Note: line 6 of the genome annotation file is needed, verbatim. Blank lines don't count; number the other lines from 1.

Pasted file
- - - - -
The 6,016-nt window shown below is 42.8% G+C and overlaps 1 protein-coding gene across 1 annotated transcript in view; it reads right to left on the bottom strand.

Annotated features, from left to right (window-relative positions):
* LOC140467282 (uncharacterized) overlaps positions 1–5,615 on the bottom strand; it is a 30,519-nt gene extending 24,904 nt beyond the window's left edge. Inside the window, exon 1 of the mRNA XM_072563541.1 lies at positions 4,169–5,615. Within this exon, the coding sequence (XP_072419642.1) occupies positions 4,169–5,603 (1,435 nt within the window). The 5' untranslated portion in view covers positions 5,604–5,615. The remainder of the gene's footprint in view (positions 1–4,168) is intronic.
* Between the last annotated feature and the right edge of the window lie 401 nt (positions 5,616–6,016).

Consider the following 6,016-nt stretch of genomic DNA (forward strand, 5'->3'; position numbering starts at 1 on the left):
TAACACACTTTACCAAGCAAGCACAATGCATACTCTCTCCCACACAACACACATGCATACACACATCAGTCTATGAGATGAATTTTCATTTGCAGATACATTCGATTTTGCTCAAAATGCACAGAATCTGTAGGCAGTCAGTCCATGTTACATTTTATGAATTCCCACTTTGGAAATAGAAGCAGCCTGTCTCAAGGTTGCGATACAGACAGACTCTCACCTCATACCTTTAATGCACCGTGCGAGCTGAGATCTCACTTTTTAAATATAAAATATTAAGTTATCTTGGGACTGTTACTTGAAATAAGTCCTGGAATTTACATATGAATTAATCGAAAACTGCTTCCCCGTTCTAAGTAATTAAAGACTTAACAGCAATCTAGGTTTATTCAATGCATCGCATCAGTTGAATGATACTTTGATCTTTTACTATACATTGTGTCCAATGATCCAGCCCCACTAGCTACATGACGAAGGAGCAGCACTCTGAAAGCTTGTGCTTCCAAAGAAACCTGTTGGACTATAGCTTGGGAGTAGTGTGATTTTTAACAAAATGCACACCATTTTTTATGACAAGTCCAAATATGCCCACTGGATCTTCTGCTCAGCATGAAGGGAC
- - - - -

TAACACACTTTACCAAGCAAGCACAATGCATACTCTCTCCCACACAACACACATGCATACACACATCAGTCTATGAGATGAATTTTCATTTGCAGATACATTCGATTTTGCTCAAAATGCACAGAATCTGTAGGCAGTCAGTCCATGTTACATTTTATGAATTCCCACTTTGGAAATAGAAGCAGCCTGTCTCAAGGTTGCGATACAGACAGACTCTCACCTCATACCTTTAATGCACCGTGCGAGCTGAGATCTCACTTTTTAAATATAAAATATTAAGTTATCTTGGGACTGTTACTTGAAATAAGTCCTGGAATTTACATATGAATTAATCGAAAACTGCTTCCCCGTTCTAAGTAATTAAAGACTTAACAGCAATCTAGGTTTATTCAATGCATCGCATCAGTTGAATGATACTTTGATCTTTTACTATACATTGTGTCCAATGATCCAGCCCCACTAGCTACATGACGAAGGAGCAGCACTCTGAAAGCTTGTGCTTCCAAAGAAACCTGTTGGACTATAGCTTGGGAGTAGTGTGATTTTTAACAAAATGCACACCATTTTTTATGACAAGTCCAAATATGCCCACTGGATCTTCTGCTCAGCATGAAGGGAC